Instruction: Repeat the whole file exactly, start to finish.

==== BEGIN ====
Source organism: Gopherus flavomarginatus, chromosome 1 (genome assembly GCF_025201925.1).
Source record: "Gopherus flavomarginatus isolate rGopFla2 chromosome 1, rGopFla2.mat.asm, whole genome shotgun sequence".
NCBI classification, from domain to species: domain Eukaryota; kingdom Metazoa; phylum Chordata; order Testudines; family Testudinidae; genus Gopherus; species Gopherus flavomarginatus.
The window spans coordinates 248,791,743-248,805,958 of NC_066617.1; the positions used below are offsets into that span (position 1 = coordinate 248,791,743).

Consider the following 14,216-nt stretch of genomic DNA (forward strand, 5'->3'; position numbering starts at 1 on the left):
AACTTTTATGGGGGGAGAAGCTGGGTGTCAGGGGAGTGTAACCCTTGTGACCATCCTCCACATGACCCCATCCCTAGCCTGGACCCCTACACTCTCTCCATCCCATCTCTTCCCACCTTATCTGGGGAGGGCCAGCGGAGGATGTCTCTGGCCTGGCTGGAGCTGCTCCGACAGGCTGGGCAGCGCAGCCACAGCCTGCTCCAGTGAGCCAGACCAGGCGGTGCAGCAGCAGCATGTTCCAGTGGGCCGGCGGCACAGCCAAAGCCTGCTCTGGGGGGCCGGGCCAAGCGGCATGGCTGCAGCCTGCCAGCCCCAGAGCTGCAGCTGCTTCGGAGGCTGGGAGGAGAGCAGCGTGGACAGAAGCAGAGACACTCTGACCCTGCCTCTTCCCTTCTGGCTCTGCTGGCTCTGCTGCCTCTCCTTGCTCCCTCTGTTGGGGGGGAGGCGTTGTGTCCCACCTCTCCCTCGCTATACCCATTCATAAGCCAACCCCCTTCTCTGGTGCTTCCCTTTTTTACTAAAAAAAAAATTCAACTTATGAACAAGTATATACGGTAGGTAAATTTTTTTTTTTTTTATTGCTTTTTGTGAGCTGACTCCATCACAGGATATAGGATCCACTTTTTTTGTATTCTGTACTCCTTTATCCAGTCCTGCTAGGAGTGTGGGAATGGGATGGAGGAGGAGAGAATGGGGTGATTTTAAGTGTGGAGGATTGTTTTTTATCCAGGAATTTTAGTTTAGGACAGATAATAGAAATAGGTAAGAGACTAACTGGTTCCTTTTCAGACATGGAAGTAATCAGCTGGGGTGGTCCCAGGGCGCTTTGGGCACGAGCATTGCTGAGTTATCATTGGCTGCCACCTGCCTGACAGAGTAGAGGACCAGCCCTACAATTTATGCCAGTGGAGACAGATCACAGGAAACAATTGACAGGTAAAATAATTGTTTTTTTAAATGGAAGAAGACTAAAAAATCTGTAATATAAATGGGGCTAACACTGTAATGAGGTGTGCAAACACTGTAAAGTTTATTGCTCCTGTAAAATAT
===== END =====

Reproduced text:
Source organism: Gopherus flavomarginatus, chromosome 1 (genome assembly GCF_025201925.1).
Source record: "Gopherus flavomarginatus isolate rGopFla2 chromosome 1, rGopFla2.mat.asm, whole genome shotgun sequence".
NCBI classification, from domain to species: domain Eukaryota; kingdom Metazoa; phylum Chordata; order Testudines; family Testudinidae; genus Gopherus; species Gopherus flavomarginatus.
The window spans coordinates 248,791,743-248,805,958 of NC_066617.1; the positions used below are offsets into that span (position 1 = coordinate 248,791,743).

Consider the following 14,216-nt stretch of genomic DNA (forward strand, 5'->3'; position numbering starts at 1 on the left):
AACTTTTATGGGGGGAGAAGCTGGGTGTCAGGGGAGTGTAACCCTTGTGACCATCCTCCACATGACCCCATCCCTAGCCTGGACCCCTACACTCTCTCCATCCCATCTCTTCCCACCTTATCTGGGGAGGGCCAGCGGAGGATGTCTCTGGCCTGGCTGGAGCTGCTCCGACAGGCTGGGCAGCGCAGCCACAGCCTGCTCCAGTGAGCCAGACCAGGCGGTGCAGCAGCAGCATGTTCCAGTGGGCCGGCGGCACAGCCAAAGCCTGCTCTGGGGGGCCGGGCCAAGCGGCATGGCTGCAGCCTGCCAGCCCCAGAGCTGCAGCTGCTTCGGAGGCTGGGAGGAGAGCAGCGTGGACAGAAGCAGAGACACTCTGACCCTGCCTCTTCCCTTCTGGCTCTGCTGGCTCTGCTGCCTCTCCTTGCTCCCTCTGTTGGGGGGGAGGCGTTGTGTCCCACCTCTCCCTCGCTATACCCATTCATAAGCCAACCCCCTTCTCTGGTGCTTCCCTTTTTTACTAAAAAAAAAATTCAACTTATGAACAAGTATATACGGTAGGTAAATTTTTTTTTTTTTTATTGCTTTTTGTGAGCTGACTCCATCACAGGATATAGGATCCACTTTTTTTGTATTCTGTACTCCTTTATCCAGTCCTGCTAGGAGTGTGGGAATGGGATGGAGGAGGAGAGAATGGGGTGATTTTAAGTGTGGAGGATTGTTTTTTATCCAGGAATTTTAGTTTAGGACAGATAATAGAAATAGGTAAGAGACTAACTGGTTCCTTTTCAGACATGGAAGTAATCAGCTGGGGTGGTCCCAGGGCGCTTTGGGCACGAGCATTGCTGAGTTATCATTGGCTGCCACCTGCCTGACAGAGTAGAGGACCAGCCCTACAATTTATGCCAGTGGAGACAGATCACAGGAAACAATTGACAGGTAAAATAATTGTTTTTTTAAATGGAAGAAGACTAAAAAATCTGTAATATAAATGGGGCTAACACTGTAATGAGGTGTGCAAACACTGTAAAGTTTATTGCTCCTGTAAAATAT